University of Mary alumna contributes to Kappa Upsilon to make donation possible

University of Mary’s Kappa Upsilon, a chapter member of the Sigma Theta Tau International Nursing Honor Society, donated CPR manikins to the North Dakota National Guard’s 37th Military Hospital in Ghana, Africa. Left to right: Jocelyn Dunnigan, associate professor of Nursing, University of Mary; Kappa Upsilon President and Chair of Graduate Nursing Education at the University of Mary, Billie Madler; Lieutenant Colonel Mark McEvers, ND National Guard; Captain Annie Gerhardt, ND National Guard.

BISMARCK, ND— University of Mary’s Kappa Upsilon, a chapter member of the Sigma Theta Tau International Nursing Honor Society, today donated five adult/child, and two infant CPR manikins to the North Dakota National Guard’s 37th Military Hospital in Ghana, Africa. Members of that unit were on hand at the University of Mary for the ceremonial blessing of the equipment and military members who will be stationed in that country.

In the award letter to the 37thMilitary Hospital, Kappa Upsilon President and Chair of Graduate Nursing Education at the University of Mary, Billie Madler, expressed appreciation for what the nurses and healthcare providers do at the hospital.

“We understand it can be difficult for your staff to obtain additional training in Basic Life Support and Automatic External Defibrillator training courses,” said Madler. “Please accept this donation of CPR manikins and AED simulator to use for your facilities emergency room training events. We hope this donation will positively impact the well-being and continued advancement of care for your patients.”

This donation, made possible in part through the generous support and contribution of Dr. Annie Gerhardt to Kappa Upsilon, a University of Mary alumna and a Captain in the ND National Guard, allows for this military hospital to teach CPR to its healthcare professionals and soldiers.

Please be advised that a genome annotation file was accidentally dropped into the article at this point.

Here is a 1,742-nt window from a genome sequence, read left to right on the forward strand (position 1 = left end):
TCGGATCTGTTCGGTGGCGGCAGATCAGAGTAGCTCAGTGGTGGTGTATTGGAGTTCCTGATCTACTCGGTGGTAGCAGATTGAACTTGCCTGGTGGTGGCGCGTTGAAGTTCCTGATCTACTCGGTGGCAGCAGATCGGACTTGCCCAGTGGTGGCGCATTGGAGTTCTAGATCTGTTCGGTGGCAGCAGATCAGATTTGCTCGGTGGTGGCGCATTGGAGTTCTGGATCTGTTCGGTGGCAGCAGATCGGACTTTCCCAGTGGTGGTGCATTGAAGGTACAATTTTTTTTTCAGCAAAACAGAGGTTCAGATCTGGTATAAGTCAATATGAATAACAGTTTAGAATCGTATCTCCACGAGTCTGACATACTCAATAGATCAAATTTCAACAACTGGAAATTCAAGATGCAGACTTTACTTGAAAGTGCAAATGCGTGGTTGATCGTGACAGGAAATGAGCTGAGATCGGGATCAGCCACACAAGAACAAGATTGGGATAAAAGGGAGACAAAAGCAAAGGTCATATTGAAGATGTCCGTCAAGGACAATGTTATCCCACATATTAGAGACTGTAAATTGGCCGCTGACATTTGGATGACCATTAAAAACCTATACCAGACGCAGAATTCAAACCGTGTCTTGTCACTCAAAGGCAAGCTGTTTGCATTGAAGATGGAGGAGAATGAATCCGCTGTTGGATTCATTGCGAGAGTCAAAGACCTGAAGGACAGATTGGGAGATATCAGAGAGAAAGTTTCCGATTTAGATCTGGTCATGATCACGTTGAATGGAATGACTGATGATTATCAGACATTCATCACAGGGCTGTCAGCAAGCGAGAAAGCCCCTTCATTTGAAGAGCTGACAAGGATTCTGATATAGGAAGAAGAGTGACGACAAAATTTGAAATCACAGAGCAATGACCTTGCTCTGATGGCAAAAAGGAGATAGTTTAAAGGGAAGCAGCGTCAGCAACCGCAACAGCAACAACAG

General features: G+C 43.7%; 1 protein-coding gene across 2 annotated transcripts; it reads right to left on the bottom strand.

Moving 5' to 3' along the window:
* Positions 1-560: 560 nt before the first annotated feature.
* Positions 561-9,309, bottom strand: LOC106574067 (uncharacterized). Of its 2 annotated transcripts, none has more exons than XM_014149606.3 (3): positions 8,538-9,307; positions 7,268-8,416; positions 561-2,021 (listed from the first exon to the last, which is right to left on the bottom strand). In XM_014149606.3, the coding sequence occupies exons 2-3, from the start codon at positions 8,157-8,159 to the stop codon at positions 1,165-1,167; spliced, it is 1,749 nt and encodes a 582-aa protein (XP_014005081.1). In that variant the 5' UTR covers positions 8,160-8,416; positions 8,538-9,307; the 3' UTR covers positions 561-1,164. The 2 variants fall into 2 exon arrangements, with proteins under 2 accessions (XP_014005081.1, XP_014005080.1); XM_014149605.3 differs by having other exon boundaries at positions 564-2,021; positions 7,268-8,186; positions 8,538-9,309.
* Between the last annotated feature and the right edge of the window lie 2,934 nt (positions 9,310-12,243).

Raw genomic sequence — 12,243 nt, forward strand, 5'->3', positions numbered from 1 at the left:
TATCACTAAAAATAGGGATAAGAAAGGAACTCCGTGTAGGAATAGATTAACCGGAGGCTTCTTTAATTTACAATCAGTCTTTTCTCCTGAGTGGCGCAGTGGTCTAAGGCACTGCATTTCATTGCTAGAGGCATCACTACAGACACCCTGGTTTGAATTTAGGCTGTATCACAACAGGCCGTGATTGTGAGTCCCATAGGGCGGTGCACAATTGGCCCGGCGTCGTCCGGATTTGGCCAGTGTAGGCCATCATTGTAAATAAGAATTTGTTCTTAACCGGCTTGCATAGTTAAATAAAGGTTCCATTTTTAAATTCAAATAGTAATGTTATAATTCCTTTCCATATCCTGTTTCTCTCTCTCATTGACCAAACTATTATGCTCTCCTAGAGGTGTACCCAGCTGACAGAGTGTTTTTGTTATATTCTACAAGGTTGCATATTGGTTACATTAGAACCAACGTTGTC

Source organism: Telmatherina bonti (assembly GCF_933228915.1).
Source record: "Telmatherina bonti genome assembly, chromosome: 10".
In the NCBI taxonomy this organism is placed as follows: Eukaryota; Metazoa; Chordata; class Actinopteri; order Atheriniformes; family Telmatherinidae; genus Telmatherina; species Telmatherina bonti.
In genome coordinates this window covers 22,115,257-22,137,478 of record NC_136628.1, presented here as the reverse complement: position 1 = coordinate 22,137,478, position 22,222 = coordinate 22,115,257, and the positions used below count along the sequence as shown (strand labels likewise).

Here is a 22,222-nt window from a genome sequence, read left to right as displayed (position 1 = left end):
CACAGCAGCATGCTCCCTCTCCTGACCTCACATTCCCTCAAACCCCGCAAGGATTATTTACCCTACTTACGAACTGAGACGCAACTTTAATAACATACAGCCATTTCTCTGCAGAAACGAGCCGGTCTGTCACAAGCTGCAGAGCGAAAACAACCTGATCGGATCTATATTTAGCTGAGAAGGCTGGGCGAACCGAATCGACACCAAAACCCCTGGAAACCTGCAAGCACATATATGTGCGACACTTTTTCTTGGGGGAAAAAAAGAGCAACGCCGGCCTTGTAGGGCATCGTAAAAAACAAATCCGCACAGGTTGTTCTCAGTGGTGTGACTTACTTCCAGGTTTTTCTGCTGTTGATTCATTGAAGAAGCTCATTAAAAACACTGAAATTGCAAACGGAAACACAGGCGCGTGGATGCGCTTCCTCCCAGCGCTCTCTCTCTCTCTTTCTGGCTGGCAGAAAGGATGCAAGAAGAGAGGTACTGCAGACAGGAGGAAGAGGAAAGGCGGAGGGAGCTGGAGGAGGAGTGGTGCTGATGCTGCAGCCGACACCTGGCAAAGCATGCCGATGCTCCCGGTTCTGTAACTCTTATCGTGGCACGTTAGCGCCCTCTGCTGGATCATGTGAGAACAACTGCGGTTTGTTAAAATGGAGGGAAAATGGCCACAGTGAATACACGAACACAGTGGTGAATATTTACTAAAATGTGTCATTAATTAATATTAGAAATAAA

Manikins Donated to ND National Guard 37th Military Hospital.

“The 37thHospital does not have any manikins for teaching CPR,” explained Gerhardt. “They request that all employees are certified, but they currently have to go outside the hospital for the training. This is the facility where our own soldiers from the U.S. go to if an emergency or health concern should arise while training in Ghana. The North Dakota Partnership Program works with the North Dakota State Health Department, Ghana National Health Service, US Army Africa, and North Dakota National Guard to provide safety and intellectual support for Ghana that will help raise emergency care services and maintain positive relationships. More or less the North Dakota National Guard has ‘adopted’ Ghana.  The partnership can not provide any monetary or supply support, but helps organize missions of individuals that are working with the Ghana military and National Health Services.”

In January, the ND National Guard will deliver the equipment to the 37th Military Hospital. Between now and the time of their departure, Kappa Upsilon plans to host an Over the Counter (OTC) medical supply drive to add to this donation.